A vegetarian diet focuses on plant-based foods, such as fruits, vegetables, nuts, seeds, beans and grains. Many types of vegetarian diets exist and include lacto-vegetarian diets, in which lacto-vegetarians consume dairy products, and lacto-ovo vegetarians, who eat dairy and eggs. Pesco-vegetarians -- also known as pescatarians -- add fish and seafood to the mix. With the proper planning, it is possible to consume a healthy pesco-vegetarian diet.
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Vegetarians typically have a lower body mass index, lower LDL and total cholesterol levels, lower blood pressure and reduced rates of death from ischemic heart disease, according to an article published in "Nutrition in Clinical Practice" in December 2010. Vegetarians also tend to have decreased incidence of hypertension, stroke, Type-2 diabetes, and certain cancers, compared to non-vegetarians. Some possible explanations for the health benefits of vegetarian diets include a low intake of saturated fat and cholesterol and a high intake of dietary fiber. Additionally, vegetarian diets include many health-enhancing phytochemicals.
Choose My Plate
For optimal health, the United States Department of Agriculture recommends that you make up half your plate with fruits and vegetables, one-fourth of your plate made up of grains and the remaining quarter made up of protein. Choose red, orange, and dark-green vegetables when possible, and stick to whole grains -- including quinoa, brown rice, whole-wheat pasta, popcorn and oatmeal, for example, at least half the time. Healthy proteins on a pesco-vegetarian diet include fish, beans, tofu, tempeh and eggs.
Sample Meal Plans
For breakfast, try a green smoothie that includes spinach, fresh or frozen fruit, soy milk, plain, non-fat Greek yogurt and chia seeds. The chia seeds -- which offer a fiber boost -- along with the protein in the yogurt and milk may help you feel full longer and prevent overeating. A good lunch can be as simple as a baked sweet potato stuffed with black beans, tomato, cilantro, garlic and onions. Drizzle one tablespoon of olive oil on top for a healthy dose of monounsaturated fat, which can improve cardiovascular health. At dinnertime, try grilled salmon with a serving of quinoa and a side spinach salad.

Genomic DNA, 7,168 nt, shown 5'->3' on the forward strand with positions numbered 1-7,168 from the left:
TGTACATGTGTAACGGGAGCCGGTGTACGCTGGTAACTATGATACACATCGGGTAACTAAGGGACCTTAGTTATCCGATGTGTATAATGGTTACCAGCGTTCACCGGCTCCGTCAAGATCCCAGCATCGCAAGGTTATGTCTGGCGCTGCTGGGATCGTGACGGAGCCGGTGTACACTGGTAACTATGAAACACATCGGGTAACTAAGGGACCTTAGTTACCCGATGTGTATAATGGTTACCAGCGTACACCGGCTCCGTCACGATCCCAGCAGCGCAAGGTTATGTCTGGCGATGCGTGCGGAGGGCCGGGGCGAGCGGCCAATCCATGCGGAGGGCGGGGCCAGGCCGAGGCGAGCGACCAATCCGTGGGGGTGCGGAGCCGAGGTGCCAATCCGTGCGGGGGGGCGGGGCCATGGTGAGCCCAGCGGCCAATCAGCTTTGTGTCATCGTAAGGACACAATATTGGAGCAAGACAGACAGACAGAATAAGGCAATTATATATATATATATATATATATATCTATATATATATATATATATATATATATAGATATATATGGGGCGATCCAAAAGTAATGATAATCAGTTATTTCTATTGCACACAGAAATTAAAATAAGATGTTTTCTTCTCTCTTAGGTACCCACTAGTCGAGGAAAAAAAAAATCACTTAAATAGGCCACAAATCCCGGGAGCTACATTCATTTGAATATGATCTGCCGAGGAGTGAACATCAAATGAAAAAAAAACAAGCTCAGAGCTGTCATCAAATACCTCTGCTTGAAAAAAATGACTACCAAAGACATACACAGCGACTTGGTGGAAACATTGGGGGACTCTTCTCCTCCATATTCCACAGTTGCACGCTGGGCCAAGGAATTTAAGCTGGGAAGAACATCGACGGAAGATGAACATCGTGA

It's important for vegetarians to eat a wide variety of foods to prevent vitamin and mineral deficiencies. Potential nutrients of concern for vegetarians include vitamin B12, vitamin D, calcium, zinc, and iron. For pesco-vegetarians, both B12 and iron are found in fish and fortified breakfast cereals. Iron can also be obtained from oatmeal, soybeans, lentils, beans and green leafy vegetables. Get your zinc from fortified breakfast cereal, yogurt, cheese, milk and flounder. The USDA recommends that adults consume three cups of low-fat or fat-free dairy per day to help meet calcium and vitamin D needs.
- American Cancer Society: Vegetarianism
- Nutrition of Clinical Practice: Nutrition Concerns and Health Effects of Vegetarian Diets.
- USDA: Got your Dairy Today?
- USDA: Lets Eat for the Health of It
- National Institutes of Health: Vitamin B12
- National Institutes of Health: Iron
- National Institutes of Health: Zinc
- Harvard School of Public Health: Protein - Moving Closer to Center Stage
- Medline: Vegetarian Diet
- American Heart Association: Monounsaturated Fats